Two photographs of the Greenland ice sheet, taken nine years apart by New York City-based photographer Diane Tuft, are starkly different.
In the first, the ice sheet is pure white. It’s apparent, solid and frigid-looking. In the second, photographed at the same time and place in 2016, lakes of a vivid aqua color dot the landscape, peeking through the ice sheet.
It’s a beautiful image, but it tells a sobering story: Climate change is real, and it’s happening now.
Ms. Tuft was the recipient of the Southampton Arts Center’s Champion of the Arts award earlier this month for her work in telling this story.
“For me, that was probably the most shocking thing, because I really visited the same place, the same time, and it was a totally different landscape,” the part-time Water Mill resident said in a recent telephone interview about her trips to Greenland. “The iceberg was supposed to be 300 feet tall, and now they are tiny little icebergs that are melting and falling into the bay every day.” The water is even deep enough for scientists to dive in, she noted.
Ms. Tuft had to wear a hat, gloves and a scarf to take the first photo. It was plain cold. In the second? It was a balmy 65 degrees, and she wore a light Uniqlo vest. “I mean, we are talking about drastic,” she said of the temperature change.
Ms. Tuft graduated from the University of Connecticut with a mathematics degree and said that her background and interest in math and science has helped guide her artwork.
She’s the author of “The Arctic Melt: Images of a Disappearing Landscape,” which shares her journey throughout the Arctic Circle to document the ice before it melts, and “Gondwana: Images of an Ancient Land,” photographs of Antarctica, for which she received a grant from the National Science Foundation to explore the continent.
Ms. Tuft is quick to note, and emphasize, that scientists say the Arctic could have a summer without ice as soon as 2040.
“When scientists predict that it’s very, very important not to have our temperature go above 2.5 degrees Celsius by 2040, they really mean it,” she says, sounding almost exasperated.
Indeed, world leaders, governments, the private sector, local authorities and more groups are convening at the United Nations in New York City next week for the Climate Action Summit. UN Secretary General António Guterres has asked all leaders to show up with clear plans to reduce greenhouse gas emissions by 45 percent over the next 10 years. Reducing carbon emissions can help keep the global temperature from rising more.
Ms. Tuft’s photographs are so striking because she captures infrared and ultraviolet light, neither of which is visible to the naked eye. To document infrared radiation and light in landscapes, she uses infrared film. The products are photographs that are black-and-white: black indicates cooler areas, and white signifies warmer areas.
To document ultraviolet light, Ms. Tuft specifically travels to places that are known to have high levels of it, including Greenland, New Zealand, Antarctica and the Arctic Ocean. These photographs are remarkable because the ultraviolet light exaggerates colors, notably emerald greens and bright blues.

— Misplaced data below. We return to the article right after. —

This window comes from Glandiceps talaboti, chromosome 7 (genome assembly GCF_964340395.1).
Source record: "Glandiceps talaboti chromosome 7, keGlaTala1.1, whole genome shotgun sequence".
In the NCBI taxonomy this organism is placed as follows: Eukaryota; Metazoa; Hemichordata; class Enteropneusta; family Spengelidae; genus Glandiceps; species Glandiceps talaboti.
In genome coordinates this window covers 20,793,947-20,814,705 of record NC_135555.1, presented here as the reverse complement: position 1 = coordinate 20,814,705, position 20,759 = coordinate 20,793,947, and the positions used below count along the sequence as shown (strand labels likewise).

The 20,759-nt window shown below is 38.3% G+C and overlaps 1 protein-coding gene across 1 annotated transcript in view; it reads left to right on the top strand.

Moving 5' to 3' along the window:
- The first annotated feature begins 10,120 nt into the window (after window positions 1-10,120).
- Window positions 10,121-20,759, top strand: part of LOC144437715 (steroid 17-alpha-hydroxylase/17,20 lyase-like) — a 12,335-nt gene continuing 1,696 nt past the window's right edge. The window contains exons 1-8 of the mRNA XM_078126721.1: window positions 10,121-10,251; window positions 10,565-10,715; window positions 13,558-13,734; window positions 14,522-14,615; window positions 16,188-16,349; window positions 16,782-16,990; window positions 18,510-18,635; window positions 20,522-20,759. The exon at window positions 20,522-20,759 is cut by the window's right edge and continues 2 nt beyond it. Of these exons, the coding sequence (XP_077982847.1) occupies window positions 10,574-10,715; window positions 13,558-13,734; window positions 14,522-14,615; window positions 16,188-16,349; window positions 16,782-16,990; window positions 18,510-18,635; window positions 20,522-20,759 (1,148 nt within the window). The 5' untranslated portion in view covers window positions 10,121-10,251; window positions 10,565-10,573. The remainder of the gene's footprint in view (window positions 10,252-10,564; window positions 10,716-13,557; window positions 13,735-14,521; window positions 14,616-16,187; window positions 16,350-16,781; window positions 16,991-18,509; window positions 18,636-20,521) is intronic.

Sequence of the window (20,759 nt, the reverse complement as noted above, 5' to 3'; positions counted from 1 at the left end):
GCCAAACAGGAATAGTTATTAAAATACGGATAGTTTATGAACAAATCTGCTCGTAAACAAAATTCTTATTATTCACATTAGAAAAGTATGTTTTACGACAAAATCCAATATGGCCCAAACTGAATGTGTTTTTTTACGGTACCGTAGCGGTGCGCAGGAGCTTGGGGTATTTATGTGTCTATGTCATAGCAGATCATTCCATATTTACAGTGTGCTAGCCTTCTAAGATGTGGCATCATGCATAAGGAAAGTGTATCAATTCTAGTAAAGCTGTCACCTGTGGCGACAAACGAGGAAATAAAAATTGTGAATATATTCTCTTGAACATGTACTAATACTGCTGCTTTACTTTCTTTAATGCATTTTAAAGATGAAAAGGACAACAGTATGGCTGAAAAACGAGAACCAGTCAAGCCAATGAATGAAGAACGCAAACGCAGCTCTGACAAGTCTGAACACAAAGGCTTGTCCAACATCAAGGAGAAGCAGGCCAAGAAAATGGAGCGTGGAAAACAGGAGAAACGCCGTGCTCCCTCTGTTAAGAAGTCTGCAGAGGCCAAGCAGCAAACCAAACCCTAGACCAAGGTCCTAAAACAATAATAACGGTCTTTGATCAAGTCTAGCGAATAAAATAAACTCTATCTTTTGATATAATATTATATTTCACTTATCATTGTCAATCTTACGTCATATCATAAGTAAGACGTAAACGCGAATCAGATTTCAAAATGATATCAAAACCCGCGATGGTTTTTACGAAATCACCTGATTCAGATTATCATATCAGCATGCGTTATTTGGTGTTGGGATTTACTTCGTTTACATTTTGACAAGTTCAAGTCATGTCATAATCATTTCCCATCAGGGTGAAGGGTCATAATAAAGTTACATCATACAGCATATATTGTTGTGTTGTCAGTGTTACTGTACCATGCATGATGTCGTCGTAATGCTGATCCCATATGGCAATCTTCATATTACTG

“It’s through the beauty of the landscape that I’m able to focus on telling the story about how these landscapes became so beautiful,” Ms. Tuft said. “These are really dire effects that are happening every moment, so this is kind of what I’m trying to communicate.”
She’s referencing the continuous depletion of the ozone layer due to global warming, as more ultraviolet radiation is able to reach earth’s surface. While the photographs that showcase this type of light are striking, they really highlight the troubling reality of global warming that humans are facing.
“Now, it just seems like every day I’m getting more and more responses to the work, because people are now realizing that this is important work, and they are paying more attention to it,” she said. “I’m glad that someone is paying attention to it.”
Southampton Arts Center Executive Director Tom Dunn said Ms. Tuft was the “perfect and only choice” for this year’s Champion of the Arts award. In fact, she was part of SAC’s first show back in 2013, exhibiting photographs of Iceland and Greenland that also communicated the effects of climate change on the landscape.
“What Diane does through photography explores the beauty and fragility of our ever-changing environment,” Mr. Dunn said. “We thought that Diane’s beautiful and important work regarding the climate and global warming and the health of our planet just made perfect sense.
“It’s an important and critically timely story to tell,” he added.
As for what’s next for Ms. Tuft, she’s spent the last year traveling the world — again — to document people who’ve lost their homes to rising sea levels. From the Florida Keys to Bangladesh, the project will include debris washed up from the ocean in various countries, sculpture, a short film, aerial photography and portraits of 100 people who have been displaced.
“There’s just a strip of land with some platform huts, and they’re surrounded by water,” Ms. Tuft said, highlighting part of her new project, and the many people at risk of losing their homes due to rising sea levels. “There’s not a place to pick up and move.
“It’s a very big global problem,” she added.